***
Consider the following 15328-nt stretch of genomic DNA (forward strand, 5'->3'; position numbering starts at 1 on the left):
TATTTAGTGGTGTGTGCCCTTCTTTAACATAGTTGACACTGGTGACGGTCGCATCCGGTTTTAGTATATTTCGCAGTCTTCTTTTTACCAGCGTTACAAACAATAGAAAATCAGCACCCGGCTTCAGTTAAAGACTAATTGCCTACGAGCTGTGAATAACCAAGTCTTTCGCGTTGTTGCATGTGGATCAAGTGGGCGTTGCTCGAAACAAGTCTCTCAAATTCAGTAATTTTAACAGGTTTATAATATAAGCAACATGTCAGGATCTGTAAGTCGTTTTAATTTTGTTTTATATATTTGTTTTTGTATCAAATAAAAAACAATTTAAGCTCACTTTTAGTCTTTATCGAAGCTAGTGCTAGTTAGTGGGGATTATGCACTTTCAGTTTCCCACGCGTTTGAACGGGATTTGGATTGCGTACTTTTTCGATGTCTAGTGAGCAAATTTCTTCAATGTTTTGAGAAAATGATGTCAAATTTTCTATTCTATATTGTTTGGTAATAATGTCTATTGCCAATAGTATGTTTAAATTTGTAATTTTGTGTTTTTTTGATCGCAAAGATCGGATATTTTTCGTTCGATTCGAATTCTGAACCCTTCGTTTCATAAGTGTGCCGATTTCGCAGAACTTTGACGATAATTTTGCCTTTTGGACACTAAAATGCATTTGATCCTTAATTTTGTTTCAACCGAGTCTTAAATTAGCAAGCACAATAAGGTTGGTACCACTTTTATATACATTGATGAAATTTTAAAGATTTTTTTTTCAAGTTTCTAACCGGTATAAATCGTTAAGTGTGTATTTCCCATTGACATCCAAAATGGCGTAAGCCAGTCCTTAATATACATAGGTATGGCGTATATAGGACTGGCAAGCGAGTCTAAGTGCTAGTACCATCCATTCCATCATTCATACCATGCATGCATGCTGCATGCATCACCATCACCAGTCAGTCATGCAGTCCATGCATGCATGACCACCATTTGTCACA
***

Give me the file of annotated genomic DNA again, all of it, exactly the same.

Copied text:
Consider the following 15328-nt stretch of genomic DNA (forward strand, 5'->3'; position numbering starts at 1 on the left):
TATTTAGTGGTGTGTGCCCTTCTTTAACATAGTTGACACTGGTGACGGTCGCATCCGGTTTTAGTATATTTCGCAGTCTTCTTTTTACCAGCGTTACAAACAATAGAAAATCAGCACCCGGCTTCAGTTAAAGACTAATTGCCTACGAGCTGTGAATAACCAAGTCTTTCGCGTTGTTGCATGTGGATCAAGTGGGCGTTGCTCGAAACAAGTCTCTCAAATTCAGTAATTTTAACAGGTTTATAATATAAGCAACATGTCAGGATCTGTAAGTCGTTTTAATTTTGTTTTATATATTTGTTTTTGTATCAAATAAAAAACAATTTAAGCTCACTTTTAGTCTTTATCGAAGCTAGTGCTAGTTAGTGGGGATTATGCACTTTCAGTTTCCCACGCGTTTGAACGGGATTTGGATTGCGTACTTTTTCGATGTCTAGTGAGCAAATTTCTTCAATGTTTTGAGAAAATGATGTCAAATTTTCTATTCTATATTGTTTGGTAATAATGTCTATTGCCAATAGTATGTTTAAATTTGTAATTTTGTGTTTTTTTGATCGCAAAGATCGGATATTTTTCGTTCGATTCGAATTCTGAACCCTTCGTTTCATAAGTGTGCCGATTTCGCAGAACTTTGACGATAATTTTGCCTTTTGGACACTAAAATGCATTTGATCCTTAATTTTGTTTCAACCGAGTCTTAAATTAGCAAGCACAATAAGGTTGGTACCACTTTTATATACATTGATGAAATTTTAAAGATTTTTTTTTCAAGTTTCTAACCGGTATAAATCGTTAAGTGTGTATTTCCCATTGACATCCAAAATGGCGTAAGCCAGTCCTTAATATACATAGGTATGGCGTATATAGGACTGGCAAGCGAGTCTAAGTGCTAGTACCATCCATTCCATCATTCATACCATGCATGCATGCTGCATGCATCACCATCACCAGTCAGTCATGCAGTCCATGCATGCATGACCACCATTTGTCACA